Motivational speaker Gwendolyn Elizabeth Boyd will deliver a keynote address at the annual MU Celebrates Dr. Martin Luther King Jr. event Thursday at 7 p.m. in the Missouri Theatre.
Boyd’s speech will center on the importance of women and people of color representation in STEM fields. Tickets are free and can be redeemed on the Eventbrite website.
The theme of this year’s event is STEAM (Science, Technology, Engineering, Arts, Mathematics) at Midnight: King’s Vision for Science in the Social Order and draws upon one of King’s lesser known speeches “A Knock at Midnight.” According to the event’s Facebook page, the speech “examined the possibilities and limitations of science as a tool for advancing the beloved community.”
The event is co-hosted by MU, the Division of Inclusion, Diversity & Equity, the Relationship and Sexual Violence Prevention Center, the Women’s Center, the Department of Black Studies, the LGBTQ Resource Center and MizzouEd Bridge.
Keynote speaker Boyd became the first African American woman to earn a Master of Science degree in mechanical engineering from Yale. Additionally, in 2009 Boyd was nominated by President Barack Obama and confirmed by the US Senate to serve as a trustee for the Barry Goldwater Scholarship and Excellence Foundation. Then, in 2014 Boyd returned to her undergraduate alma mater, Alabama State University, to serve as the institution’s first female president.
After Boyd’s keynote address, the MLK Planning Committee will recognize this year’s recipient of the MLK Award, City of Refuge, at the committee’s annual Unity Benefit Concert at 7 p.m. on Jan. 25 at the Missouri United Methodist Church. The award honors individuals or groups who make significant contributions to the race relations, social justice and human rights fields and uphold King’s legacy.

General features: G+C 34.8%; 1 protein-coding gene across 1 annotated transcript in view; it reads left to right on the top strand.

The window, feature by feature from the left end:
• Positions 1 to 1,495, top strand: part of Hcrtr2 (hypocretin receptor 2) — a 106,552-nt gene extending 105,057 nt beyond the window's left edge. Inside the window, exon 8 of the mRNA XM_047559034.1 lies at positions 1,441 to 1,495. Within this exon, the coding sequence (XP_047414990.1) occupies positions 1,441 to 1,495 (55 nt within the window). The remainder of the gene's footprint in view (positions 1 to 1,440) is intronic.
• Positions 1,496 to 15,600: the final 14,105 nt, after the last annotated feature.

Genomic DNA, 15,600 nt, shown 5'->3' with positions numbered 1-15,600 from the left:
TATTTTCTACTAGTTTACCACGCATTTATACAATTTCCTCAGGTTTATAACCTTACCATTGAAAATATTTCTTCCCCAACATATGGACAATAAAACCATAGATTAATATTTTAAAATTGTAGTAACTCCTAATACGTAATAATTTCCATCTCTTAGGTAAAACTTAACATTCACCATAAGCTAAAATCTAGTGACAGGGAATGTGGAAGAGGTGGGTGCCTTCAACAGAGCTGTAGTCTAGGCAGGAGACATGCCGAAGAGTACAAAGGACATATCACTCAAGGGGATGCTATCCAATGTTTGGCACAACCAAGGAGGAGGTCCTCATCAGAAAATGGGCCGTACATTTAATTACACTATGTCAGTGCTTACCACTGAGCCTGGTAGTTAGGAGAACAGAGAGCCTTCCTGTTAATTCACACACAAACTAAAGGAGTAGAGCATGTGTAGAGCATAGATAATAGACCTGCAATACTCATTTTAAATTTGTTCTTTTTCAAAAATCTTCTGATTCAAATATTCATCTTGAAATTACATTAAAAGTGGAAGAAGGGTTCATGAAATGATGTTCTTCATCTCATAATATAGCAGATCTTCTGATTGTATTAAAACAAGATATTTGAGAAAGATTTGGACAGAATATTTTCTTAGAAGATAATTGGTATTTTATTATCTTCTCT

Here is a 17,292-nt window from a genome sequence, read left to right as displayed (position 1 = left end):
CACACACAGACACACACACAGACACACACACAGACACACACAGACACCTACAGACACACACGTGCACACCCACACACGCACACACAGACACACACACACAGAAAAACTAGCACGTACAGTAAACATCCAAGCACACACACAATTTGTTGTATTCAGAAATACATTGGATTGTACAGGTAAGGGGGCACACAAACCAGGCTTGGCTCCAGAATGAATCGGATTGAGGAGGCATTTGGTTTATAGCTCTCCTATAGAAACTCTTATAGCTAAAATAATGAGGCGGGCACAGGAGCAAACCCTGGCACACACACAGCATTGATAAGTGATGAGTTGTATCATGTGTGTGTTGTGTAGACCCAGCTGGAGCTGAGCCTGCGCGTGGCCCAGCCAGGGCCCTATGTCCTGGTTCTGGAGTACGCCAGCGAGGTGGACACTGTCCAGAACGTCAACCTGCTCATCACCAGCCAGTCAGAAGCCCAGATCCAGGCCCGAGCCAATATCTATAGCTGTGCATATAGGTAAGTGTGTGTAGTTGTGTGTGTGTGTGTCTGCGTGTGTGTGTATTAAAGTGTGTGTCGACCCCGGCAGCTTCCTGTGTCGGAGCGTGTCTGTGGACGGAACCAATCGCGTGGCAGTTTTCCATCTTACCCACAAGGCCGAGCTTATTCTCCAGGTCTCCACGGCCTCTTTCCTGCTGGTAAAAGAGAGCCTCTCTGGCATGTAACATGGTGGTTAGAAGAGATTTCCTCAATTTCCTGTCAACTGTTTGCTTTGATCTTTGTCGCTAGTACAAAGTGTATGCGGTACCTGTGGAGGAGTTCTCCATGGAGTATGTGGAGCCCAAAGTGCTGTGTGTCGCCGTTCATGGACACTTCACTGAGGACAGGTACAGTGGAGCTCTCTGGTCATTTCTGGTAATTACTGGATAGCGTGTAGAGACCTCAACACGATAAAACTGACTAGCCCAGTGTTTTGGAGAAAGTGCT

Patrons are encouraged to bring donations to the free concert, co-hosted by Choral Arts Alliance of Missouri, with all of the money raised going towards City of Refuge.
In addition, on Jan. 20 the MU Chapter of the Black Law Students and MU Law co-hosted a screening and roundtable discussion of the film “Just Mercy” at Regal Columbia & RPX.
Also on that day, the Columbia NAACP held their annual celebration that began at the Martin Luther King, Jr. Memorial at Battle Garden, then continued with a motorcade to Second Missionary Baptist Church. Mayor Brian Treece and First Ward City Councilman Clyde Ruffin were both in attendance to speak on the importance of unity.
Faculty, students and community members are all encouraged to visit the replica of the Martin Luther King Jr. National Memorial in Ellis Library as a reminder of King’s numerous accomplishments.
Edited by Leah Glasser | email@example.com